Those walkabouts gave him a sense of what kind of housing the area could use, he said. He also rented a Downtown apartment at South 9th Street and Marquette with his wife Caryl; together the couple spent a year attending weekend events, attractions and nightspots.
He said he witnessed the dense pedestrian traffic along 1st Avenue late at night, and saw how easy it would be -- in theory, at least -- to sell condos to young professionals who want to live near the heart of the action.
"We really think we are adapting to what's happening in the city," he said.
What's happening, according to Abdo, 55, is that a younger generation acts differently than his own. They aren't taking their dates out for a steak at Murray's, for example; they're hitting the bars. That, of course, involves alcohol. And for the young professional set, Abdo claims, that puts a premium on Downtown housing where you don't have to drive back to the 'burbs from the bars.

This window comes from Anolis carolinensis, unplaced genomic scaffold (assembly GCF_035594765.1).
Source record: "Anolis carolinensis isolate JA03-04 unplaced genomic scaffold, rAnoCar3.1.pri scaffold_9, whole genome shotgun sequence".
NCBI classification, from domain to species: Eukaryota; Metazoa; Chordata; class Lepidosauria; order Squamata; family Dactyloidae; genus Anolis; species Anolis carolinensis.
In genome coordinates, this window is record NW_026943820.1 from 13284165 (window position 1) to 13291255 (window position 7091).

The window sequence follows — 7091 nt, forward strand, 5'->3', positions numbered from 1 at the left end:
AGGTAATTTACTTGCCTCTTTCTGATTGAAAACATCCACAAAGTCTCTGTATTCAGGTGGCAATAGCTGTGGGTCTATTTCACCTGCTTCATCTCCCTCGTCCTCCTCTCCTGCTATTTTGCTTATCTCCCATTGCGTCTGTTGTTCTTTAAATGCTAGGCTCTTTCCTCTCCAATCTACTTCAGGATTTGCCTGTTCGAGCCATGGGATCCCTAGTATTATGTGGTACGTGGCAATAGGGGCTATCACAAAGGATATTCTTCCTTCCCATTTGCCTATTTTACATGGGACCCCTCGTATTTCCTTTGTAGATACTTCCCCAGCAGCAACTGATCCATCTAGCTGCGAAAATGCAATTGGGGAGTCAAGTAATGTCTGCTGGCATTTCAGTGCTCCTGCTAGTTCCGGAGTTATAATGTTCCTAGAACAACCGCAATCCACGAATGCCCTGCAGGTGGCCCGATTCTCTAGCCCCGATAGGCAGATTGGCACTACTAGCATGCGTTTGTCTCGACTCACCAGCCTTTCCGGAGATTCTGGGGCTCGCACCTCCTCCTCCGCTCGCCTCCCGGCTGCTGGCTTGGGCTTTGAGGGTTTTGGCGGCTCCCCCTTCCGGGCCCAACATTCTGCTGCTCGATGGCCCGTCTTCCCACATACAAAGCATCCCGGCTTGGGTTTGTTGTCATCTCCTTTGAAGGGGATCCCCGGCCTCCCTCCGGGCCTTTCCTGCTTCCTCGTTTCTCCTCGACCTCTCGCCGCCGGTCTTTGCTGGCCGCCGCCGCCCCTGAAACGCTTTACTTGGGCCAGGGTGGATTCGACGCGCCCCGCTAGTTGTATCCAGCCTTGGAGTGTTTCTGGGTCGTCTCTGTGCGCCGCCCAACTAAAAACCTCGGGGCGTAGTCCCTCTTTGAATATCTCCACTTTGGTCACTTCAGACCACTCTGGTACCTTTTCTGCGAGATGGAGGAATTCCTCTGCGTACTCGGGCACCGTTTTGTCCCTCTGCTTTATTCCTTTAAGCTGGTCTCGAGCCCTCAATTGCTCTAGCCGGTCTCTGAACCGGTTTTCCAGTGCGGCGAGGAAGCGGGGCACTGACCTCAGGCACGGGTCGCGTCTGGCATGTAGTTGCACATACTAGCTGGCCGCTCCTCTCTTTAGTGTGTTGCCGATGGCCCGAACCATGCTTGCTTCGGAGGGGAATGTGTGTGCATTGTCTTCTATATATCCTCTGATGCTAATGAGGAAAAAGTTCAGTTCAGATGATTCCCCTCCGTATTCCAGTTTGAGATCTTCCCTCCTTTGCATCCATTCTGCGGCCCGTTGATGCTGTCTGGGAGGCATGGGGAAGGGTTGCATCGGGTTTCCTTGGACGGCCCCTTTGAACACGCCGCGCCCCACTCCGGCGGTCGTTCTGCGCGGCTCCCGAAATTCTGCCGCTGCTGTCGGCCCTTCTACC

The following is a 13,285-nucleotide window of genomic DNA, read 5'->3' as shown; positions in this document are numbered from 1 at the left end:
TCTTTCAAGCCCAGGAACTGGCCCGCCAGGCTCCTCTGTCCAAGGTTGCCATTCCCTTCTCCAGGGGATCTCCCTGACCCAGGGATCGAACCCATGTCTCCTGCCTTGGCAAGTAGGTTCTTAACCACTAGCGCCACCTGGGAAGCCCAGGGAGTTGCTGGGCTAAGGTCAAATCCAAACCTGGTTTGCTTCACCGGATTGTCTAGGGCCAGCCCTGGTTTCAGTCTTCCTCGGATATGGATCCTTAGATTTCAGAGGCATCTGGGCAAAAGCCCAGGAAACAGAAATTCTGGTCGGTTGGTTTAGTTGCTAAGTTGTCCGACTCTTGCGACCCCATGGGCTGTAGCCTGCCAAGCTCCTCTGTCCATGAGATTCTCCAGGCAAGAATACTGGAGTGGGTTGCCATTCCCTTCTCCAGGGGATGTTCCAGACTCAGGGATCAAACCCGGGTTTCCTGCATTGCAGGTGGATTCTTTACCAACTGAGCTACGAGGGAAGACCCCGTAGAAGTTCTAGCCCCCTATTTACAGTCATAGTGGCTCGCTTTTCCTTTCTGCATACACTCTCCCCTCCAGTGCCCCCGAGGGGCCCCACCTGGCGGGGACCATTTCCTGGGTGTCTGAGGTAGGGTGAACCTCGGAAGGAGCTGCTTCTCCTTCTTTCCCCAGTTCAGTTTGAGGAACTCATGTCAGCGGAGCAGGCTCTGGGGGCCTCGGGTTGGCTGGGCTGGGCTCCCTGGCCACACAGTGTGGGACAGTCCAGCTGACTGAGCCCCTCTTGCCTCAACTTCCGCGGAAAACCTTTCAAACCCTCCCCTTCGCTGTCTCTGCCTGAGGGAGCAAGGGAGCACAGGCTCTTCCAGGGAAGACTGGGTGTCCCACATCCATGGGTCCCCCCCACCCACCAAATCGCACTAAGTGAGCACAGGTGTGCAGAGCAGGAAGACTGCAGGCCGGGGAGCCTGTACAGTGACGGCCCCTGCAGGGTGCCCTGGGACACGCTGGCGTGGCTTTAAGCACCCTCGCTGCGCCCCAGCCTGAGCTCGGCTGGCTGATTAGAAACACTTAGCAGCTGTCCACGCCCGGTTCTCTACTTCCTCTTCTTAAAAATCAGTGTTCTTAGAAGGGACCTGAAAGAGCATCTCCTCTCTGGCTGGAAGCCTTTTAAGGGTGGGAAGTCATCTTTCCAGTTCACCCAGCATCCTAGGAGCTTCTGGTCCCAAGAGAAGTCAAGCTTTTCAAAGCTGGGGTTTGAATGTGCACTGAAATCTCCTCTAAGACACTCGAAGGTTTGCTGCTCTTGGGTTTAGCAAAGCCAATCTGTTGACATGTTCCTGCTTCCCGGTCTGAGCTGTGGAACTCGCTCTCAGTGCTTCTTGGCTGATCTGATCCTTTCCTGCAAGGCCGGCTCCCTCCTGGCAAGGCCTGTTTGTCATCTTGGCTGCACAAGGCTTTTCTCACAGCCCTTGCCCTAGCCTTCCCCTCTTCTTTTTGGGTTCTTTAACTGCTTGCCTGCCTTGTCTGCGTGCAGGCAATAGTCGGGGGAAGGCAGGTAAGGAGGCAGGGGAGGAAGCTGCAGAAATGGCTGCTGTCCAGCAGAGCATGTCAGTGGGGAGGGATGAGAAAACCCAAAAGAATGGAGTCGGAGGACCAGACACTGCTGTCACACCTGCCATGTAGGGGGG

"We believe that all the Downtown housing becomes a premium because you can just walk there and walk back," he said. "You are just three blocks away from all that action Downtown has to offer."
Abdo is a trim man with a short pile of curly gray hair who tends to march as he speaks, emphasizing his points with whirlwind hand gestures that signal his enthusiasm. He is clearly enthusiastic about 6 Quebec.
Still, he is not simply operating on dreams and enthusiasm.
He is already leasing out skyway space on the second floor of the old office building, a section he plans to tear up later to add more room for shops. Currently, that space is as vacant as the rest of the structure.